35-40 is really steep.

45 - is scary steep.

More than that - almost unskiable for most advanced skiers.

So, the bottom line is, if you are asking this question anything 30 degrees and more is steep.

Quote:
Originally Posted by Stranger

If it sluffs, it is probably steep.

If your sluff is faster than you, it is steep.  You better pay attention.

If your sluff takes you out, it was steep.  You should have paid closer attention.

This is a gem.  I was cracking up reading this. Yes, its totally true and the first time you are on a line and the sluff's beating you; its a weird thing....

Quote:
Originally Posted by Skidude72

I think you will find slopes measure nowhere near as steep as you would think.

45 is steep.

50 is very steep.

60 is about the limit of what is humanly possible.

You may wonder how I make that 60 claim...well, if you remember your geometry class 60 triangle is a 2:1...which is also about the proportions a human can get with their feet (ie 1 leg straight, one fully bent)...so at 60 degree slope, just standing there...your inside edge will be touching the snow (obvioulsy), and your hips will be just a few inches off the snow, doesnt leave much room to incline etc...

45 degrees is my limit.  50 -60 forget it.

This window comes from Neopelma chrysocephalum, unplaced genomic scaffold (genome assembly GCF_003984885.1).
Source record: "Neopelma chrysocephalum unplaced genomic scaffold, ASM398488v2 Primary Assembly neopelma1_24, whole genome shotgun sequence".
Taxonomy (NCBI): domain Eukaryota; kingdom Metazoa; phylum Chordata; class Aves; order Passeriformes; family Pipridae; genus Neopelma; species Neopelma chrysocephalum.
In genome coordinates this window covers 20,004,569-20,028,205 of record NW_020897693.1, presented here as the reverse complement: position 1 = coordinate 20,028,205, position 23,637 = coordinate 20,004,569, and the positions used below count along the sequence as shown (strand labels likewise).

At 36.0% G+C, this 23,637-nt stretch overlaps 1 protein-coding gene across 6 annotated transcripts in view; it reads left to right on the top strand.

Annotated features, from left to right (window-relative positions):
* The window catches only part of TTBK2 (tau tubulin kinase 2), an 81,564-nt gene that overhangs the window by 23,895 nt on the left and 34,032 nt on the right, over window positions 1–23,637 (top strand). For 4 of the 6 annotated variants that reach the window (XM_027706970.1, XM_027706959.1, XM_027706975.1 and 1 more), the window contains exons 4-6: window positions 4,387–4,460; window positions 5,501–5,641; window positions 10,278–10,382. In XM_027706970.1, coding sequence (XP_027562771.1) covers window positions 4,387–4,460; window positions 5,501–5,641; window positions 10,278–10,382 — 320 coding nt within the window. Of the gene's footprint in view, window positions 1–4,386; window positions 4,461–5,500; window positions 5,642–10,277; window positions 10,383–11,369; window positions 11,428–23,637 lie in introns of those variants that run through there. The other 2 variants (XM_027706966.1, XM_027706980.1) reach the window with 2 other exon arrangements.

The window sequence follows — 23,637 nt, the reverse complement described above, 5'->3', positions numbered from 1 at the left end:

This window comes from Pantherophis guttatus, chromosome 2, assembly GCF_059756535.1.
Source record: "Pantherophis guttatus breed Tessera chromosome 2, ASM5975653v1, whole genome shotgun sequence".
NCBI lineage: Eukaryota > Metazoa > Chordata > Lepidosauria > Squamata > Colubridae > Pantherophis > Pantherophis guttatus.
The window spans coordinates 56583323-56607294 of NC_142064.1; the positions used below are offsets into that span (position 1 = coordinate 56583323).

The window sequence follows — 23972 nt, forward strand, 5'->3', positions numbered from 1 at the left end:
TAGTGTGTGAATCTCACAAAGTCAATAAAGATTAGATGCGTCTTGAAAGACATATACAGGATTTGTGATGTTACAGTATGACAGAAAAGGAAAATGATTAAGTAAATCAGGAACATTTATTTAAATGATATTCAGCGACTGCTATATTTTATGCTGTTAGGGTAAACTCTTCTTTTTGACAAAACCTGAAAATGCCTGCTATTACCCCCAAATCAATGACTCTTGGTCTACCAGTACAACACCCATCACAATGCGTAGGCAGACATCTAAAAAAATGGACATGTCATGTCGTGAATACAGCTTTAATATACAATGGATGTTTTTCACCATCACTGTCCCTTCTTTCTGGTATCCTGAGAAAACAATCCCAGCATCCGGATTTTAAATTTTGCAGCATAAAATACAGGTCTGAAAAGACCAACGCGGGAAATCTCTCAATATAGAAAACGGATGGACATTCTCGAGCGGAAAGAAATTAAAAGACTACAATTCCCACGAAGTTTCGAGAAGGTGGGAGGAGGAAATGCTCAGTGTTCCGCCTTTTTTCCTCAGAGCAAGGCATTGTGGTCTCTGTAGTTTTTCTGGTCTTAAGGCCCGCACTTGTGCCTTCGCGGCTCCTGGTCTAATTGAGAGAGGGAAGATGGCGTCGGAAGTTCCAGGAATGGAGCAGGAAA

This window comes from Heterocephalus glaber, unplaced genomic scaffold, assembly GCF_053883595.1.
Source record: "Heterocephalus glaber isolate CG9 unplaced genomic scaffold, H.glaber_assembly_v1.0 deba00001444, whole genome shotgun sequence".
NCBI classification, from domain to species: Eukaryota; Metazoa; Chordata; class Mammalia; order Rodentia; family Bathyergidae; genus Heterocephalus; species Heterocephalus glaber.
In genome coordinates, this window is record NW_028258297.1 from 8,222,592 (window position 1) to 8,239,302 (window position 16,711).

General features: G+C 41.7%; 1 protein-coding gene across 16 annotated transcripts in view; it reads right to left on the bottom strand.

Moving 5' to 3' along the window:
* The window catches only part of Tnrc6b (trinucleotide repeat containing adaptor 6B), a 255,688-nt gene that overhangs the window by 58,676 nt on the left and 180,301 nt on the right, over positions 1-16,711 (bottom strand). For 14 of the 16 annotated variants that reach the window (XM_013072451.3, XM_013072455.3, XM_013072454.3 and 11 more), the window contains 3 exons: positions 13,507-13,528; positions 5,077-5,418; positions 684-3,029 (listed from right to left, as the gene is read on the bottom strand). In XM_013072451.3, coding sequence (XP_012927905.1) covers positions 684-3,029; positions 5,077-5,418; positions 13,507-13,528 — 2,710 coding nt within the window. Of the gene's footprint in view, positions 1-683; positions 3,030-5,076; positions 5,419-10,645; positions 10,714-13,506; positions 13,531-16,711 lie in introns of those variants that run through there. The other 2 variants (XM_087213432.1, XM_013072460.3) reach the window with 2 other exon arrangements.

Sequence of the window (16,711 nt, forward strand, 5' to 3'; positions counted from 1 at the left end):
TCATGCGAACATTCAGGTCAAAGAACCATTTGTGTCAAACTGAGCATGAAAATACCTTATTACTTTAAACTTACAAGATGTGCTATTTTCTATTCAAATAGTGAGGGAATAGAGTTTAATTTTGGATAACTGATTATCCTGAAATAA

I love epicski! All great replies!  Awesome pics and the 3dskimaps site is cool!  The sluff meter seems very accurate and I love the notes on what adjustments to make to stated values depending on region! My only change would be Utah..rather than taking the 5th, given them props....those dudes have steep and know how to ski it!  I also agree that skiing the steep is made worse by the fact that you usually can't see the bottom. I've always described it this way....it feels like your skiing off a basketball!  It just keeps getting steeper and the mountain feels like it's tucking underneath you.  All the posts here seem to line up with my perception....anything over 40 is steep and anything over 50 is super steep. I have no idea how anyone sticks to slopes above 55 degrees.  I wouldn't do again the chute I skied at 52....it was just too much. Although I loved the experience, I was scared. Funny though, I grew up in Jackson Hole and, back then, Tower 3 at 42 degrees almost seemed routine.  Nowdays, when I've become accustom to Colorado, 35 seems steep...and anything with true exposure freaks me out a bit.  Mental conditioning certainly makes a big difference in the question of what is steep!

Cheers!  Thanks for all the replies!

I think after 50 you are just doing a semi-controlled fall.